Michael Noonan, PhD

Professor of Animal Behavior

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The CAC Formula

The Canisius Ambassadors for Conservation (CAC) was founded in 1999 as a program devoted to instilling a wildlife conservation ethic in the next generation of citizens. The CAC formula is one in which select Canisius College students travel with Dr. Noonan to study wildlife at the front lines of conservation, and thereafter draw audiences into a love for wildlife and ecosystems that they inhabit.

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The message of CAC is a positive one. The program does not gloss over the many challenges that wildlife face. But the world’s media is so saturated with negative reports concerning the environment that many young people have begun to feel a sense of hopelessness at the thought of accomplishing anything positive. It is the position of the CAC program that a negative approach to environmental challenges is both unwarranted and unhelpful. There is ample evidence that when our citizenry is properly informed and appropriately motivated, effective ecological preservation is possible. The return of bison to our prairies and the great whales in our oceans are two prime examples. But the California condor, the Black-footed Ferret, and Przewalski’s Horse, top an increasingly long list of other success stories. Consider also the air and water quality that we experience today compared to sixty years ago. At the time of Rachael Carson’s Silent Spring, most experienced “smog alerts,” and our waterways suffered from toxins that had been carelessly released onto our land. But with increased knowledge our nation responded by creating the Environmental Protection Agency, and we passed increasingly strict regulations. As a result, over the course of just one generation, our waters and air were gradually cleaned. The lesson is clear. With the proper understanding, people can be mobilized to take positive actions on environmental issues. There is every reason to believe that we can continue to do so.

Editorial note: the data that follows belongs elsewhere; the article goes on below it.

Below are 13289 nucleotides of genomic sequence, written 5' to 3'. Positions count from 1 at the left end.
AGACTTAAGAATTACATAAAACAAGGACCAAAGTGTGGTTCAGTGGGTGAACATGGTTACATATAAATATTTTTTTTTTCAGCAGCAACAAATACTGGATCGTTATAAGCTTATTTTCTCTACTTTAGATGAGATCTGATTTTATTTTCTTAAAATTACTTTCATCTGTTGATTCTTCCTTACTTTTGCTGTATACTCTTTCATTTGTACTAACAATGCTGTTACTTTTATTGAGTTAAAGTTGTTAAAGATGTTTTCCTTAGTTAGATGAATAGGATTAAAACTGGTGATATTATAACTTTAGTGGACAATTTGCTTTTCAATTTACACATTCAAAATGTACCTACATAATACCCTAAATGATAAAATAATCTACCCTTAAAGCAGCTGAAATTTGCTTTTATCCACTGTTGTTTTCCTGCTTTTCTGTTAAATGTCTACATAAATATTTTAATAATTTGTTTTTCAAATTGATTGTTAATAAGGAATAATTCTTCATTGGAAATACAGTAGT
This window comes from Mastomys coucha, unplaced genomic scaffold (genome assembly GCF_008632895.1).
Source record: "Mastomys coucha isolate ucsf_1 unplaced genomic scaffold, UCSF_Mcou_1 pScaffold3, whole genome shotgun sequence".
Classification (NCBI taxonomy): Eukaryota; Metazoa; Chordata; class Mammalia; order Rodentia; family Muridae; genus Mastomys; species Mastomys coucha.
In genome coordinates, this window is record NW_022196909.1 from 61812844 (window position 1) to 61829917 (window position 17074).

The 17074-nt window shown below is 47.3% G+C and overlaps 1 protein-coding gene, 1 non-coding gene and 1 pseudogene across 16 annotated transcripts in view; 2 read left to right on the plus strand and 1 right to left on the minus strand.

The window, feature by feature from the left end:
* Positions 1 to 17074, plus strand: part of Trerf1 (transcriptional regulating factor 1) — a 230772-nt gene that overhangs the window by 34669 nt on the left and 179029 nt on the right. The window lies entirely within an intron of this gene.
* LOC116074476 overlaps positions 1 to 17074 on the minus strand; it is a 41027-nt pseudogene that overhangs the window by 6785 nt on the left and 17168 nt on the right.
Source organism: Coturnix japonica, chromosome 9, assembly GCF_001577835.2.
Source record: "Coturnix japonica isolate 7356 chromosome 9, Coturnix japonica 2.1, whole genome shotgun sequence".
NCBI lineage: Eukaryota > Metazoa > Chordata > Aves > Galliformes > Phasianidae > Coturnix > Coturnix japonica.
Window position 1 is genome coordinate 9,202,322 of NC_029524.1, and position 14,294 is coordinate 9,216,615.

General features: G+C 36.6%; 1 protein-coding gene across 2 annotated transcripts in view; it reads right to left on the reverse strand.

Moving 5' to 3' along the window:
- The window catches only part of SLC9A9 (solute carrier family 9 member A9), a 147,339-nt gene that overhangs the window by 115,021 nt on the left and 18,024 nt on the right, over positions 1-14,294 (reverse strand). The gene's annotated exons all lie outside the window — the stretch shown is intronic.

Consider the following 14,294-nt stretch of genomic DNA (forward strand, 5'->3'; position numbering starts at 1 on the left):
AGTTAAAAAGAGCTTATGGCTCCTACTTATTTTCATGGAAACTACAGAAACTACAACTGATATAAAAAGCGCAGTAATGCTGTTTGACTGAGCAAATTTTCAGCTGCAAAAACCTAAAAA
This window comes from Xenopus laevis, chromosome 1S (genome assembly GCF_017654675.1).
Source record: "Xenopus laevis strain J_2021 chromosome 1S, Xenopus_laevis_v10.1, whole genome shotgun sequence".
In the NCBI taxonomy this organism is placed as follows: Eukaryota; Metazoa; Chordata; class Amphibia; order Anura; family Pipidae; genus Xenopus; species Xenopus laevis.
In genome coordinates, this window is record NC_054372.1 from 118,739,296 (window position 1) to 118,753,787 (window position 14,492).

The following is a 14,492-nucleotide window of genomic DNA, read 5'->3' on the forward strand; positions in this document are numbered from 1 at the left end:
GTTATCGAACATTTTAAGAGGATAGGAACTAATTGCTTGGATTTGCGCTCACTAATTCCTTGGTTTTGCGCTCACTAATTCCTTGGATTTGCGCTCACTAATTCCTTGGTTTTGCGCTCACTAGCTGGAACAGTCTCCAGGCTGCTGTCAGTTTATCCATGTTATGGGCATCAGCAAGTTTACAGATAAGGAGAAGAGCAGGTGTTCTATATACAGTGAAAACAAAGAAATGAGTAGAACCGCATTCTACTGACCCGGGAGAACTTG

A positive message is also the right one because it is the only way to counteract a sense of pessimism that leads to inaction. Lastly, a positive message is also the right one, because quite frankly that is the way in which we should live our lives—approaching each day with an intention to make the world a better place.

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Over the past twenty years, that positive call to action by the CAC has been disseminated via multiple pathways.  CAC students have visited classrooms to make presentations, delivered educational programs at our local zoos and aquariums, installed video displays and interactive computerized kiosks at facilities around Western New York, and maintained an extensive website presence (at conservenature.org).  Increasingly, the CAC program has also produced its own video programs that have been effective at engaging school children both intellectually and emotionally.